a blog is a funny thing.
in the beginning, it is a tabula rasa, a place where you can project onto all that has needed a very particularized and niched space to simply be. because of its newness, you are able to create and alter at will the tone, the subject matter, the seriousness and the obsessiveness of your own little piece of the self-publishing cyberspace pie.
given time and diligence, some of the reasons you carved out your little niche begins to come manifest: you receive responses to posts, emails and find through your statistical log that other people, other blogs, are discussing your posts. sending people your way. creating community, audience and critics in a seemingly fast amount of time.
it is when this above mentioned occurs that something about how you think about writing takes a subtle shift. before response, we’ll say, you wrote thinking that maybe somewhere someone might be reading, but it wasn’t a given. after response, you know empirically that people are, and you might even know, in that indirect way of the internet, who some of them are. it’s like heisenberg’s uncertainty principle: the observation of the experiment begins to change the quality of the actual experiment such that you cannot know if, or to what degree, the observation taints the experiment being observed.
i bring this up not because i have become stymied and inconsistent in my writing due to the fact that i know someone is looking, but because i find it worth mentioning that when one hesitates in the face of their experiment, and then when something outside of that niched out, projected-place she created fundamentally shifts–say, a job, a relationship, a move or all three–the blog is the first thing to go.
at least, that’s what introverts like me do. i become exhausted at the thought of producing the very sorts of things that it gave me great satisfaction to produce not for you (solely), dear reader, but for me. and like the garden in my yard which is slowly being prepared to weather the brutal winter that will undoubtedly be coming soon to my new locale, i have had to take a long meditative breath away from this space and communicating these things which i ponder on a greedy, constant basis. my neighbor is laying cardboard on the ground, and then hay on top of the cardboard, so that the ground underneath stays warm, moist and fertile through the frosty, biting winter. i feel i have been preparing myself much the same.
so, with renewed purpose and a clearer mind, i return to this too too neglected space. perhaps some redecorating is in order. since i would like to be more frequent in my musings here, it may be appropriate to open up the floor to writing that is not only the full-length artist psycho-biography–though i do adore that and will keep writing them–but some more fractured and fleeting writing. sometimes i forget about the gems that can be found in fragments; truer thoughts which rise so quickly to the surface because you imagine you care about them less.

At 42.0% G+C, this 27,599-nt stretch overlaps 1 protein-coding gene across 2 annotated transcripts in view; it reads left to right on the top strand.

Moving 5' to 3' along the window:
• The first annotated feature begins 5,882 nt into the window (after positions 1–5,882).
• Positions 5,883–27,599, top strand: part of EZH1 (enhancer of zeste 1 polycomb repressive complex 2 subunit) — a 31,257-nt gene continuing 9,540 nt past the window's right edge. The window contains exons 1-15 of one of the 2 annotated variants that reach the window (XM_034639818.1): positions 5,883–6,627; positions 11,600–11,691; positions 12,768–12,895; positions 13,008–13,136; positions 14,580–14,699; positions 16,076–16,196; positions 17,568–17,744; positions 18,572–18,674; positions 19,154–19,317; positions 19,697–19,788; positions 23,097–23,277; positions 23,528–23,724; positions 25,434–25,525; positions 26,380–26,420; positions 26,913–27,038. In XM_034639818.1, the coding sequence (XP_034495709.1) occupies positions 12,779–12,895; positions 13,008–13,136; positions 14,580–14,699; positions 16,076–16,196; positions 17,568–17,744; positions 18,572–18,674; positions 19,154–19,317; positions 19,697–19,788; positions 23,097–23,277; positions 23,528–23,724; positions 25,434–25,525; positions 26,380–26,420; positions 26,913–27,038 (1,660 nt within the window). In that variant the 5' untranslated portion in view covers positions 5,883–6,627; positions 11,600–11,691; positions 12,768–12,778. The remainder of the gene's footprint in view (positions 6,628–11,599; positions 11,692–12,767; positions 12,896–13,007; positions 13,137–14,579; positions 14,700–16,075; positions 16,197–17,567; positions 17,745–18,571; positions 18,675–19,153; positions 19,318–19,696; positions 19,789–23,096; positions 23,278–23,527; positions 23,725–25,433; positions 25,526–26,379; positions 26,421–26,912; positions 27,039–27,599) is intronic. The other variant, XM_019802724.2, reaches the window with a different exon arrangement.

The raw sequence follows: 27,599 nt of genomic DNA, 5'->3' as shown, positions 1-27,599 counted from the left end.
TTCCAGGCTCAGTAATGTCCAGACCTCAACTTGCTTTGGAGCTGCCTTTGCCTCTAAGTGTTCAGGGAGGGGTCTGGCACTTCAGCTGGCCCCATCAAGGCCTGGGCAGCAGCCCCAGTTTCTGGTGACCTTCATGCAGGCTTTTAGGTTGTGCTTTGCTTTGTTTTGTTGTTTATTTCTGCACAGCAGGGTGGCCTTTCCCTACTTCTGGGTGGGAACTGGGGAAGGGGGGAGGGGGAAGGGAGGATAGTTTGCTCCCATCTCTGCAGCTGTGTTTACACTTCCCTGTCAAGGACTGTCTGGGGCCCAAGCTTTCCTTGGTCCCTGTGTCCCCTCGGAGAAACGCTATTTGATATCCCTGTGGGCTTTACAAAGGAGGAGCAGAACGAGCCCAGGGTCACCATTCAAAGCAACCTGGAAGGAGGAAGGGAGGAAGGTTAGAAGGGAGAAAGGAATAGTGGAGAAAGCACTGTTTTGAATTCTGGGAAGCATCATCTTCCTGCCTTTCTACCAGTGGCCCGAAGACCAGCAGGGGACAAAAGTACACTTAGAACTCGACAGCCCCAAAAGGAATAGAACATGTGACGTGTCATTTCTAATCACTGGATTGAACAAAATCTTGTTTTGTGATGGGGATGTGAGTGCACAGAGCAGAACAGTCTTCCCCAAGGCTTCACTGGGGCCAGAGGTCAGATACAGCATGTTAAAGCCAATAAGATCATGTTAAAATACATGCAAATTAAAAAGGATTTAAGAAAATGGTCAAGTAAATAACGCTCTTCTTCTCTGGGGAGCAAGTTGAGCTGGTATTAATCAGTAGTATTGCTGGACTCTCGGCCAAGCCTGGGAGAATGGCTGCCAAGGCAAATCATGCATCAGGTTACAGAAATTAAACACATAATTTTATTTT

speaking of fragments, i offer you this one. it swept all the art pretense from underneath my feet and knocked me sideways:
at the met this month i was rushing back and forth between galleries trying to get my one-day-in-the-city special exhibitions fix. i had gone to look at the the spirit photography exhibit that was showcased, and was excited as i’d never laid eyes on these types of photographs in the flesh. the show was packed with people, and i seemed to be eternally in line behind these two loud women that kept pointing and saying things like, how could anybody ever think these things were real, anyway?” over and over again. anxious to leave and visit another part of the museum, i rushed between the hallways which connected their photography wing to their painting wing. the hallway that has the oft-changed permanent collection of photographs, and, as you near the exit, a gallery of drawings. i almost missed it, and then i stopped.
it was a drawing of hokusai’s the great wave at kanagawa, copied by van gogh. his familiar ink stroke, those wobbly lines on yellowed paper. next to the drawing was an excerpt printed from a letter by van gogh, discussing it. the image of this wave, which has been co-opted by every new age purpose known to man, has been commodified to symbolize an experience of serene zen calm. it used to be the advertising symbol for a holistic health care place i worked for in grad school. to van gogh, however, it did not embody any of those fuzzy warm things. look at the foam, he wrote, you can see that they’re really claws, they’re clutches. and that they’re coming for the fisherman in the boat. i’m paraphrasing from memory, but that’s the gist of it. and it was astonishing to me. this ubiquitous image, this famous woodblock print that i’ve only ever glanced at, apparently. how could i have missed the danger inherent here? the vulnerability and tinniness of those wooden boats caught underneath the crest of that great–as in inspiring fear and awe–wave? those clutches?
i wasn’t even looking to catch a moment like that, and out of all of the ones i was seking in my art hiatus weekend, this was the most stunningly felt and realized.